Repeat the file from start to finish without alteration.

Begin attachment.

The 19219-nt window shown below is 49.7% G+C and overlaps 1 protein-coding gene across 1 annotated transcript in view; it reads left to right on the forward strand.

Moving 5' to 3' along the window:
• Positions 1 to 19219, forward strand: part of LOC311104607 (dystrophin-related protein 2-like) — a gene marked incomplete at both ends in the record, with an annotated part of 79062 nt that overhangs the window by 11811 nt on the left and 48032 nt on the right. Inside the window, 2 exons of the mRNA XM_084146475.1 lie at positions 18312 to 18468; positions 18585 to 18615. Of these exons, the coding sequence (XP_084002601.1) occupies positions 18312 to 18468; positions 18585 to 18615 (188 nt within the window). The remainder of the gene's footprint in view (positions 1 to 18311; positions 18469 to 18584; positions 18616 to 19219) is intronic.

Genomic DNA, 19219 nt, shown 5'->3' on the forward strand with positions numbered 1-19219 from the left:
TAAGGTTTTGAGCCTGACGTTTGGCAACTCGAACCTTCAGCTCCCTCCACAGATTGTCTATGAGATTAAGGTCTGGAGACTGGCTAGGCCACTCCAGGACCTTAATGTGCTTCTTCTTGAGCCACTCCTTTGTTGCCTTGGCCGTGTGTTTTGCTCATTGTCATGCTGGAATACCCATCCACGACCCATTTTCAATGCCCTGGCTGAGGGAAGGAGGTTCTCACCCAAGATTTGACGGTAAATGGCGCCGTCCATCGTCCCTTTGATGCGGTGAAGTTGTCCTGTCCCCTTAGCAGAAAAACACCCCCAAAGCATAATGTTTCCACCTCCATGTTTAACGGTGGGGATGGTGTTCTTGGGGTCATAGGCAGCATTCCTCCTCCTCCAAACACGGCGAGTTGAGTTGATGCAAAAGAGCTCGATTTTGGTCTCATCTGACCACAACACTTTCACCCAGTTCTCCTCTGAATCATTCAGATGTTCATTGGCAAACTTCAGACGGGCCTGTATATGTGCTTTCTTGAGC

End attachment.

The 19219-nt window shown below is 49.7% G+C and overlaps 1 protein-coding gene across 1 annotated transcript in view; it reads left to right on the forward strand.

Moving 5' to 3' along the window:
• Positions 1 to 19219, forward strand: part of LOC311104607 (dystrophin-related protein 2-like) — a gene marked incomplete at both ends in the record, with an annotated part of 79062 nt that overhangs the window by 11811 nt on the left and 48032 nt on the right. Inside the window, 2 exons of the mRNA XM_084146475.1 lie at positions 18312 to 18468; positions 18585 to 18615. Of these exons, the coding sequence (XP_084002601.1) occupies positions 18312 to 18468; positions 18585 to 18615 (188 nt within the window). The remainder of the gene's footprint in view (positions 1 to 18311; positions 18469 to 18584; positions 18616 to 19219) is intronic.

Genomic DNA, 19219 nt, shown 5'->3' on the forward strand with positions numbered 1-19219 from the left:
TAAGGTTTTGAGCCTGACGTTTGGCAACTCGAACCTTCAGCTCCCTCCACAGATTGTCTATGAGATTAAGGTCTGGAGACTGGCTAGGCCACTCCAGGACCTTAATGTGCTTCTTCTTGAGCCACTCCTTTGTTGCCTTGGCCGTGTGTTTTGCTCATTGTCATGCTGGAATACCCATCCACGACCCATTTTCAATGCCCTGGCTGAGGGAAGGAGGTTCTCACCCAAGATTTGACGGTAAATGGCGCCGTCCATCGTCCCTTTGATGCGGTGAAGTTGTCCTGTCCCCTTAGCAGAAAAACACCCCCAAAGCATAATGTTTCCACCTCCATGTTTAACGGTGGGGATGGTGTTCTTGGGGTCATAGGCAGCATTCCTCCTCCTCCAAACACGGCGAGTTGAGTTGATGCAAAAGAGCTCGATTTTGGTCTCATCTGACCACAACACTTTCACCCAGTTCTCCTCTGAATCATTCAGATGTTCATTGGCAAACTTCAGACGGGCCTGTATATGTGCTTTCTTGAGC